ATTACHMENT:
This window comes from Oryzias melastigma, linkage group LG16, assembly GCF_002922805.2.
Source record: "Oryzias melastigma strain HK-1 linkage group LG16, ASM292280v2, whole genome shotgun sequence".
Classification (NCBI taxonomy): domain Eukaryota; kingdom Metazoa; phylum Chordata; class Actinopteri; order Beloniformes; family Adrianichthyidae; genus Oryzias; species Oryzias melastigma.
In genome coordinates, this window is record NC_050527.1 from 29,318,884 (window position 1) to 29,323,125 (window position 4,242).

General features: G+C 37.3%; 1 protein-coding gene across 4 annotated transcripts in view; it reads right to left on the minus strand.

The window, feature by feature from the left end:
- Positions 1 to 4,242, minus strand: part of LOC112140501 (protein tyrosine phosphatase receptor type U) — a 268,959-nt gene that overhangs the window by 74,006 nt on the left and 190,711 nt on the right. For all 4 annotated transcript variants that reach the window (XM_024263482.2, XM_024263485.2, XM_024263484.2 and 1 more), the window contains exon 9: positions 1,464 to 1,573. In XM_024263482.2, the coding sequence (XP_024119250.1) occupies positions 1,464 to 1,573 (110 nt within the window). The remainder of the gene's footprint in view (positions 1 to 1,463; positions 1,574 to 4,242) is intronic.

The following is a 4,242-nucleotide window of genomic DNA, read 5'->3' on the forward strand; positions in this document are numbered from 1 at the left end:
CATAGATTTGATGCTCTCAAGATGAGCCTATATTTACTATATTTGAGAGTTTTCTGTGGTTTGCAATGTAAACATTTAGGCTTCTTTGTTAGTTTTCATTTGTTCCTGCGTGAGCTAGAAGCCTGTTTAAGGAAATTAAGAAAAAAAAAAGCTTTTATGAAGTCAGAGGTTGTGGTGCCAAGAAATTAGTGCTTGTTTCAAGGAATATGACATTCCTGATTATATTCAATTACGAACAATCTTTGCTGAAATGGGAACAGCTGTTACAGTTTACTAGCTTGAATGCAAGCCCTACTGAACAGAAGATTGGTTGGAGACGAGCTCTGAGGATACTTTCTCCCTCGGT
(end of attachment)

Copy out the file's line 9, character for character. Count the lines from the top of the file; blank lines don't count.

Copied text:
CATAGATTTGATGCTCTCAAGATGAGCCTATATTTACTATATTTGAGAGTTTTCTGTGGTTTGCAATGTAAACATTTAGGCTTCTTTGTTAGTTTTCATTTGTTCCTGCGTGAGCTAGAAGCCTGTTTAAGGAAATTAAGAAAAAAAAAAGCTTTTATGAAGTCAGAGGTTGTGGTGCCAAGAAATTAGTGCTTGTTTCAAGGAATATGACATTCCTGATTATATTCAATTACGAACAATCTTTGCTGAAATGGGAACAGCTGTTACAGTTTACTAGCTTGAATGCAAGCCCTACTGAACAGAAGATTGGTTGGAGACGAGCTCTGAGGATACTTTCTCCCTCGGT